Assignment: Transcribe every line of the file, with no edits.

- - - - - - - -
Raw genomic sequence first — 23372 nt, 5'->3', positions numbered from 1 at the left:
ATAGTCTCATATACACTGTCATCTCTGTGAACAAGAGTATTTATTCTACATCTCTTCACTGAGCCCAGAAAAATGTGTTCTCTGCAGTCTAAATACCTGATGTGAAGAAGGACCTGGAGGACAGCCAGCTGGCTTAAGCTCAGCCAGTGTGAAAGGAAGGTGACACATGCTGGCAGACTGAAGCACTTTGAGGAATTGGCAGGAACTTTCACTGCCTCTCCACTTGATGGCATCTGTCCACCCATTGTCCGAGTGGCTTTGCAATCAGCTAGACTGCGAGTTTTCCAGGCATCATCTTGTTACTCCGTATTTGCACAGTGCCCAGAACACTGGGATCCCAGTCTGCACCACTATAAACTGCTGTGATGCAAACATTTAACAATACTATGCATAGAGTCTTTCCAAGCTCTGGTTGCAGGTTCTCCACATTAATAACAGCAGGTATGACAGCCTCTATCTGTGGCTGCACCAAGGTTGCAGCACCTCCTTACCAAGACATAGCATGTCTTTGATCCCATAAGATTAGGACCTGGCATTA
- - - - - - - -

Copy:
Raw genomic sequence first — 23372 nt, 5'->3', positions numbered from 1 at the left:
ATAGTCTCATATACACTGTCATCTCTGTGAACAAGAGTATTTATTCTACATCTCTTCACTGAGCCCAGAAAAATGTGTTCTCTGCAGTCTAAATACCTGATGTGAAGAAGGACCTGGAGGACAGCCAGCTGGCTTAAGCTCAGCCAGTGTGAAAGGAAGGTGACACATGCTGGCAGACTGAAGCACTTTGAGGAATTGGCAGGAACTTTCACTGCCTCTCCACTTGATGGCATCTGTCCACCCATTGTCCGAGTGGCTTTGCAATCAGCTAGACTGCGAGTTTTCCAGGCATCATCTTGTTACTCCGTATTTGCACAGTGCCCAGAACACTGGGATCCCAGTCTGCACCACTATAAACTGCTGTGATGCAAACATTTAACAATACTATGCATAGAGTCTTTCCAAGCTCTGGTTGCAGGTTCTCCACATTAATAACAGCAGGTATGACAGCCTCTATCTGTGGCTGCACCAAGGTTGCAGCACCTCCTTACCAAGACATAGCATGTCTTTGATCCCATAAGATTAGGACCTGGCATTA